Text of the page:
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Transforming Borders: Resistant Liminality in Beloved, Song of Solomon, and Paradise

  • Danielle Russell
Chapter

Abstract

This essay investigates liminality as a space and state of resistance in Toni Morrison’s novels. Racial marginalization in America is symptomatic of a hierarchical and supremacist power system that privileges a dominant culture of whiteness. Morrison suggests that the liminal position of people of color is potentially empowering in that her characters’ actions denaturalize the racial border, revealing its artifice. This racial border manifests itself throughout the oppressive geography of her novels; marginalized characters transform these places into spaces of resistance through acts of transformations, redefinition, and naming. Doing so reveals instead of a concrete line between races, a borderland in which both sides of the binary change in relation to one another.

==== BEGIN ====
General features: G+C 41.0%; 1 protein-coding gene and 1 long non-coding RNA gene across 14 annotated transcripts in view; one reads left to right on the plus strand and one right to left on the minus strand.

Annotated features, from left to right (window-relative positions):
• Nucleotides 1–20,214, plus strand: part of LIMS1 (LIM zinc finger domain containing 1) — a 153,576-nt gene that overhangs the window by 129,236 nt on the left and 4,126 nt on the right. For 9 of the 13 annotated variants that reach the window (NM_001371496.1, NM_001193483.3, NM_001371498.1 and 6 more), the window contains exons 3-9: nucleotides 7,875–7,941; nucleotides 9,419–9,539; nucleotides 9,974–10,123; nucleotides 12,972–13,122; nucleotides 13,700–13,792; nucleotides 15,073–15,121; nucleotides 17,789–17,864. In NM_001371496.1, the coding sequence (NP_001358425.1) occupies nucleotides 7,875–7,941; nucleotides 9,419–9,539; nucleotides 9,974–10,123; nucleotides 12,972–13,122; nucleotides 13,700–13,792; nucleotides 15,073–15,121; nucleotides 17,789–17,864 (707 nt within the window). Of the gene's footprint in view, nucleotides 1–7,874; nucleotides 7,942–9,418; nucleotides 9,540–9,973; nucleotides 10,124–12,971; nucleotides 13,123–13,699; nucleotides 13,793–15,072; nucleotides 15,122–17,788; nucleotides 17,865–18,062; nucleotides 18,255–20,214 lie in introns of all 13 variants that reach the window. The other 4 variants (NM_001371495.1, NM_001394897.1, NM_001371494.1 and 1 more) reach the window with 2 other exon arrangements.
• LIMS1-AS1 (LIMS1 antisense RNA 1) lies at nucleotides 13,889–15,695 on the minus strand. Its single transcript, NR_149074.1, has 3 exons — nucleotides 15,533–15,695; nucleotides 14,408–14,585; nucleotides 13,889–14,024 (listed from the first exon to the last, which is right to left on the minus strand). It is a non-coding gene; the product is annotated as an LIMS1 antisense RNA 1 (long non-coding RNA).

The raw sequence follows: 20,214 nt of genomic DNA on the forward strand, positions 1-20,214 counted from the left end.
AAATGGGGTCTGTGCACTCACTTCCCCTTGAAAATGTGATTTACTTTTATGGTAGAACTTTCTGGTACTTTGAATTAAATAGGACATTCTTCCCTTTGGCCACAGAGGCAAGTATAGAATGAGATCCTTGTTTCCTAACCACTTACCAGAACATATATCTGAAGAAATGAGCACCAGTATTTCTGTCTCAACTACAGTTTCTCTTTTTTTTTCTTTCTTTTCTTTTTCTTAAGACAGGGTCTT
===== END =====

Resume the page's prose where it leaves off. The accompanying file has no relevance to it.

Bibliography

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Copyright information

© The Author(s) 2017

Authors and Affiliations

  • Danielle Russell
    • 1
  1. 1.GlendonYork UniversityTorontoCanada

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